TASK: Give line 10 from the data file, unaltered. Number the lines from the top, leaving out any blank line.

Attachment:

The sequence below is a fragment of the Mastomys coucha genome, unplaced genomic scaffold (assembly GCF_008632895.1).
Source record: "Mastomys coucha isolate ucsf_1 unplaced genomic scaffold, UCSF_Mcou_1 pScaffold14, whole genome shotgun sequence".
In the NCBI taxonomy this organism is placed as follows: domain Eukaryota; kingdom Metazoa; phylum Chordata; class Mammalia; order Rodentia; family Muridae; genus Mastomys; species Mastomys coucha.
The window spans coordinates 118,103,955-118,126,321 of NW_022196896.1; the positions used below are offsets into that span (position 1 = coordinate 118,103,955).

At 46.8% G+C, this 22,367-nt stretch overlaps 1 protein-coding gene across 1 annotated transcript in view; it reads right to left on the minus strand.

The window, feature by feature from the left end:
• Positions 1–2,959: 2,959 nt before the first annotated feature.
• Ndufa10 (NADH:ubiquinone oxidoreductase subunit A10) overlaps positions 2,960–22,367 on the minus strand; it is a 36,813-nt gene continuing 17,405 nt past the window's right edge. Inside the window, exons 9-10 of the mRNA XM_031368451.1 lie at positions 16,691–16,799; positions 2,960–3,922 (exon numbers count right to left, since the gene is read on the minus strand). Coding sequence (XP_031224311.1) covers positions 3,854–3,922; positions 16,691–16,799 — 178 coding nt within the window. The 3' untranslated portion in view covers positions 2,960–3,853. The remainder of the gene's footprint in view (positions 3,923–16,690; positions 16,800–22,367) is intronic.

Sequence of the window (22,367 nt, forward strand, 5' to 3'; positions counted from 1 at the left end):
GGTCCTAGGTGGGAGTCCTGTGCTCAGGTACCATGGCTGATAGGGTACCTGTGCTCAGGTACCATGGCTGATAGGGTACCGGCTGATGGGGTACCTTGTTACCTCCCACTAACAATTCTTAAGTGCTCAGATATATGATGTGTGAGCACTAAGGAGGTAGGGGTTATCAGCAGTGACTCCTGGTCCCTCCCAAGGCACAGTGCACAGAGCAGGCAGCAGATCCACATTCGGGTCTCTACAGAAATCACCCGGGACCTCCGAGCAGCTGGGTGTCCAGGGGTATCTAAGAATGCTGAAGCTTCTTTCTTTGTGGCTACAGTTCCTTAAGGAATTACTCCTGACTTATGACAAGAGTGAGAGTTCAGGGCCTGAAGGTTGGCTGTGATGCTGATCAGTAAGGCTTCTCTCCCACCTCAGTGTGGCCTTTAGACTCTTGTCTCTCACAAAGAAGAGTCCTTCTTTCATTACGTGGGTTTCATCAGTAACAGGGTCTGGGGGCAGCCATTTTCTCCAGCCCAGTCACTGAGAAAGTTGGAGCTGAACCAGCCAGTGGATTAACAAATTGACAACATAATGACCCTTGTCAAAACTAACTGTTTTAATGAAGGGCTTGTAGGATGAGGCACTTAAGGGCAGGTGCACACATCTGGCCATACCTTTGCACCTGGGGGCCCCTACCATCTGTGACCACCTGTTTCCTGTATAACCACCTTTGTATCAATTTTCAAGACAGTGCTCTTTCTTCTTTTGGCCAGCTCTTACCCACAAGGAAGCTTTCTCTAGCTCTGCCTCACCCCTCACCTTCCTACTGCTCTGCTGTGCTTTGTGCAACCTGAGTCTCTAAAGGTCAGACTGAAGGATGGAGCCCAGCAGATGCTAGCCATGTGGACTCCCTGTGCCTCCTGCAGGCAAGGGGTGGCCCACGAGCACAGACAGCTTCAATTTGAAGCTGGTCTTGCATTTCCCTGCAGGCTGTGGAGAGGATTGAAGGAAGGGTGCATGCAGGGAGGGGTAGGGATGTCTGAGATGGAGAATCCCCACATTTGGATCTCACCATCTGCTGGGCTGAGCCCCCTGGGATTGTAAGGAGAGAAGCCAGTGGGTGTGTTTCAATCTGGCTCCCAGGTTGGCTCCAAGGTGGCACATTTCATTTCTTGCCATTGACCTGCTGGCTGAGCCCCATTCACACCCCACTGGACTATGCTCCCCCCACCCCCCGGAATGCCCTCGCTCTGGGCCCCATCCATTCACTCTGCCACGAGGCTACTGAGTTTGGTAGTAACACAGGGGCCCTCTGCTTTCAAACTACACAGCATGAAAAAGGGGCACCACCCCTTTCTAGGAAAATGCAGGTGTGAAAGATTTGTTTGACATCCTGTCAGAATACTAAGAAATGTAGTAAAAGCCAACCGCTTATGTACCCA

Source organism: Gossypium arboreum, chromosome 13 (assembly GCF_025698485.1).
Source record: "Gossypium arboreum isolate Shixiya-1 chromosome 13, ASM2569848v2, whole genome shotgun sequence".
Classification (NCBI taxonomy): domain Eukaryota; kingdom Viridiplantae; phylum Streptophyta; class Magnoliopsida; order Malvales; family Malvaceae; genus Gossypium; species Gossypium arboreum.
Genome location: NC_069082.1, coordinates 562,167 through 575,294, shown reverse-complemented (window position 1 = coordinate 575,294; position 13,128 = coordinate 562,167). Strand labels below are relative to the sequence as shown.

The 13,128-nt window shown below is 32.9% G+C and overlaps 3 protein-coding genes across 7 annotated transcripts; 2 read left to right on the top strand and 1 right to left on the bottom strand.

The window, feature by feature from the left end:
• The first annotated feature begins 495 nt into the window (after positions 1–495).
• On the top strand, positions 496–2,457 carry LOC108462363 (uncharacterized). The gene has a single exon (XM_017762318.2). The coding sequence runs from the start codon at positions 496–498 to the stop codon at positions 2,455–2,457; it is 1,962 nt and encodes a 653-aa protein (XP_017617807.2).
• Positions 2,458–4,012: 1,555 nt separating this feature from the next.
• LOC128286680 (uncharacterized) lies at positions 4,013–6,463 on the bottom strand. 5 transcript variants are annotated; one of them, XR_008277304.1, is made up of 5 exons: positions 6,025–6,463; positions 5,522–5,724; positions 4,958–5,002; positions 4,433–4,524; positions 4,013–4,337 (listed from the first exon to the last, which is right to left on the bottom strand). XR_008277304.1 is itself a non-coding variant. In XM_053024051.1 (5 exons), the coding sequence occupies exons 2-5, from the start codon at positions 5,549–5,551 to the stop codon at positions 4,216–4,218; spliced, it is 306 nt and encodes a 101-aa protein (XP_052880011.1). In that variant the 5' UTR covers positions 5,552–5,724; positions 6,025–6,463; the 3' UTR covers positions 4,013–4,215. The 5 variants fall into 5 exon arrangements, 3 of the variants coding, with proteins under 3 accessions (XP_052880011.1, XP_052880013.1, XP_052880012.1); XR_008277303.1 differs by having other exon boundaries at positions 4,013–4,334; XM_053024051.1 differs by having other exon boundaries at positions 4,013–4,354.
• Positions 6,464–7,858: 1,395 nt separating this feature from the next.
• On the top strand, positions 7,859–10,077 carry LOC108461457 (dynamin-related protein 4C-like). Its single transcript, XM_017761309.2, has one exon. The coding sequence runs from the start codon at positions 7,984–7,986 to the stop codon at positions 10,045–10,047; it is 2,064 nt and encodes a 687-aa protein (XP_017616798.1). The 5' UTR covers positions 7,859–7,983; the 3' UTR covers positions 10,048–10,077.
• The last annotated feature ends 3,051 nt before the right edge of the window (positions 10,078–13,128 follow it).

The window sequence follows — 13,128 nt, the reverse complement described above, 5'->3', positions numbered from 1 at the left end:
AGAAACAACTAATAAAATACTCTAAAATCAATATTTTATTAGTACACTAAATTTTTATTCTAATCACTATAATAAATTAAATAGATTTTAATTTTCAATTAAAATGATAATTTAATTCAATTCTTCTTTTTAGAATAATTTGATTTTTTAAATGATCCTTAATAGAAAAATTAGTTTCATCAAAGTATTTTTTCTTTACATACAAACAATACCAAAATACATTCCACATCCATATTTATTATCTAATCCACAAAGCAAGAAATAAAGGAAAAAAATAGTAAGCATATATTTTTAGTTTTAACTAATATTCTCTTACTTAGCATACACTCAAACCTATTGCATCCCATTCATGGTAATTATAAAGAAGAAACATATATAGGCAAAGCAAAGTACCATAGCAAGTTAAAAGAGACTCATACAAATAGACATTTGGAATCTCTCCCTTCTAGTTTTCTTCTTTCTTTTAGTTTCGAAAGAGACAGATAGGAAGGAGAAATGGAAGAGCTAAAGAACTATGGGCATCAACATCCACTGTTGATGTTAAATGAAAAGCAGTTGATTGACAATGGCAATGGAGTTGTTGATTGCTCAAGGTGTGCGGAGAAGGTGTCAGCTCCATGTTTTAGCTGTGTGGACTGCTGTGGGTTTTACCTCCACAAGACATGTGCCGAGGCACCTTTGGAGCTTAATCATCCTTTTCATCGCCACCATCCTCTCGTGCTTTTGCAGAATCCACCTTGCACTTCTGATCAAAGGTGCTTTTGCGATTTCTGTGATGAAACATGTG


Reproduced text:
GGTCCTAGGTGGGAGTCCTGTGCTCAGGTACCATGGCTGATAGGGTACCTGTGCTCAGGTACCATGGCTGATAGGGTACCGGCTGATGGGGTACCTTGTTACCTCCCACTAACAATTCTTAAGTGCTCAGATATATGATGTGTGAGCACTAAGGAGGTAGGGGTTATCAGCAGTGACTCCTGGTCCCTCCCAAGGCACAGTGCACAGAGCAGGCAGCAGATCCACATTCGGGTCTCTACAGAAATCACCCGGGACCTCCGAGCAGCTGGGTGTCCAGGGGTATCTAAGAATGCTGAAGCTTCTTTCTTTGTGGCTACAGTTCCTTAAGGAATTACTCCTGACTTATGACAAGAGTGAGAGTTCAGGGCCTGAAGGTTGGCTGTGATGCTGATCAGTAAGGCTTCTCTCCCACCTCAGTGTGGCCTTTAGACTCTTGTCTCTCACAAAGAAGAGTCCTTCTTTCATTACGTGGGTTTCATCAGTAACAGGGTCTGGGGGCAGCCATTTTCTCCAGCCCAGTCACTGAGAAAGTTGGAGCTGAACCAGCCAGTGGATTAACAAATTGACAACATAATGACCCTTGTCAAAACTAACTGTTTTAATGAAGGGCTTGTAGGATGAGGCACTTAAGGGCAGGTGCACACATCTGGCCATACCTTTGCACCTGGGGGCCCCTACCATCTGTGACCACCTGTTTCCTGTATAACCACCTTTGTATCAATTTTCAAGACAGTGCTCTTTCTTCTTTTGGCCAGCTCTTACCCACAAGGAAGCTTTCTCTAGCTCTGCCTCACCCCTCACCTTCCTACTGCTCTGCTGTGCTTTGTGCAACCTGAGTCTCTAAAGGTCAGACTGAAGGATGGAGCCCAGCAGATGCTAGCCATGTGGACTCCCTGTGCCTCCTGCAGGCAAGGGGTGGCCCACGAGCACAGACAGCTTCAATTTGAAGCTGGTCTTGCATTTCCCTGCAGGCTGTGGAGAGGATTGAAGGAAGGGTGCATGCAGGGAGGGGTAGGGATGTCTGAGATGGAGAATCCCCACATTTGGATCTCACCATCTGCTGGGCTGAGCCCCCTGGGATTGTAAGGAGAGAAGCCAGTGGGTGTGTTTCAATCTGGCTCCCAGGTTGGCTCCAAGGTGGCACATTTCATTTCTTGCCATTGACCTGCTGGCTGAGCCCCATTCACACCCCACTGGACTATGCTCCCCCCACCCCCCGGAATGCCCTCGCTCTGGGCCCCATCCATTCACTCTGCCACGAGGCTACTGAGTTTGGTAGTAACACAGGGGCCCTCTGCTTTCAAACTACACAGCATGAAAAAGGGGCACCACCCCTTTCTAGGAAAATGCAGGTGTGAAAGATTTGTTTGACATCCTGTCAGAATACTAAGAAATGTAGTAAAAGCCAACCGCTTATGTACCCA